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Feb 26, 2007
A long time member of the board asked me to post this anonymously.

"My daughter is a level 8 gymnast just starting the 6th grade. She's having a twisting block on floor and it's causing a lot of frustration. As early as a year ago, she was comfortably landing 3/2. Then she lost it....followed by losing her full, and now even her half is sporadic. In addition, she's been working three different coaches over the past year, all of whom take a different approach to handling her fears. Sometimes they give her space, sometimes they encourage, sometimes they get angry, sometimes they send her off the floor or out of the gym. Her regular coach is leaving for vacation tomorrow and has told all coaches that my daughter is to do no twisting until she returns.

Her coach and team spent the summer working through Doc Alli's Athlete Warrior as part of their training. My daughter finds it somewhat hard to follow along and feels self conscious that she doesn't know several of the words used during the exercises. Since her teammates are all older/high school students, she feels left behind. She doesn't want to ask over and over what all of these words mean and as a result, she hasn't really bought in to the program. Predictably, she hasn't had any success overcoming this block.

Her coach has asked me to consider doing some mental training with her at home so that she won't feel stupid or like she can't keep up. When I asked my daughter, she was agreeable to working at home but insistent that we not use the material she is using at the gym.

I guess I'm looking for some input from various sources as far as the best way to accomplish this while not interfering with her coach's authority. And also, is there a better program that the Athlete Warrior? I was looking specifically at the Head Games workbook but wasn't sure if it was written on a level she could understand better. Or should I just plan on going slow and having to define a lot of the words?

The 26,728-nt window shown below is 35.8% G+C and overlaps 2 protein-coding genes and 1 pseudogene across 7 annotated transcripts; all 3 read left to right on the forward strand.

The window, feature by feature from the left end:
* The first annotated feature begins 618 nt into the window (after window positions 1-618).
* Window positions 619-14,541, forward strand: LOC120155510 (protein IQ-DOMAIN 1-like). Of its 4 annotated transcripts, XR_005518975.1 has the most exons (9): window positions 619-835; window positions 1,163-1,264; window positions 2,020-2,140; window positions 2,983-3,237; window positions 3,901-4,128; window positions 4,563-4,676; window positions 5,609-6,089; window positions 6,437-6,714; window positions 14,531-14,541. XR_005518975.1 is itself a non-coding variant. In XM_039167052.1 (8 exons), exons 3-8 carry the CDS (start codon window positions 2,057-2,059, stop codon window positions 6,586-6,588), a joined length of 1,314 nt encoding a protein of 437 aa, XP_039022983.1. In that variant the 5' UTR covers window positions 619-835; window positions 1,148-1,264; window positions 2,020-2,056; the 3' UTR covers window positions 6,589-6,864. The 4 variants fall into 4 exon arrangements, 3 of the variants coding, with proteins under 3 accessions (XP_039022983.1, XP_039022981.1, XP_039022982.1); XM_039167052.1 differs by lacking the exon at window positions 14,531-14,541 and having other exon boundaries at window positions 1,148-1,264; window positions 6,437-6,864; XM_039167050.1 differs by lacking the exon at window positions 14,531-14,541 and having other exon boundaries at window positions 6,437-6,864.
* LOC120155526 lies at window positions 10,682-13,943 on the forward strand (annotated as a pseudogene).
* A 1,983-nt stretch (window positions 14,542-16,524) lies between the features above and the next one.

I want to respect the relationship my gymnast has with her coach as well as honor the coach's request. Obviously I want to do the best thing that will help my daughter but worry about meddling in the wrong way. So I'm looking for any advice as far as approach and materials. Thank you in advance."
Question: how was the "mental training" program handled at the gym? Did they work with a counselor or was this program delivered by the coaching staff?
I wish the coaches would take the pressure off. My experience has been that some kids who pick up twisting easily do lose it and have to go back several steps, but the skills do come back. Has the parent expressed to the coach that she/he isn't all that concerned?
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Glad to hear she is getting a break from the pressure while her coach is on vacation. Her coaches really should know how to deal with this in an age appropriate manner. From everything I have read here, these types of blocks are not uncommon, and should never be met with anger by the adults in this 11 year olds life. She needs consistent, patient coaching until she gets through this. She should never be sent off the floor or out of the gym, unless she needs to collect herself after an outburst of emotion. That is the only reason a gymnast is asked to leave the floor for awhile at our gym until they can collect themselves.I am sure this feels like a punishment to her and that she is disappointing the adults in her life. I would do whatever it took to take the pressure off.
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Head Games seems like it would be a good one to use. I would suggest that she use pre-reading strategies with any program you choose. That means to preview the section. Look at headings, and skim for words she may not know. She should write down the words she doesn't know and look them up and write the definitions before actually reading the section.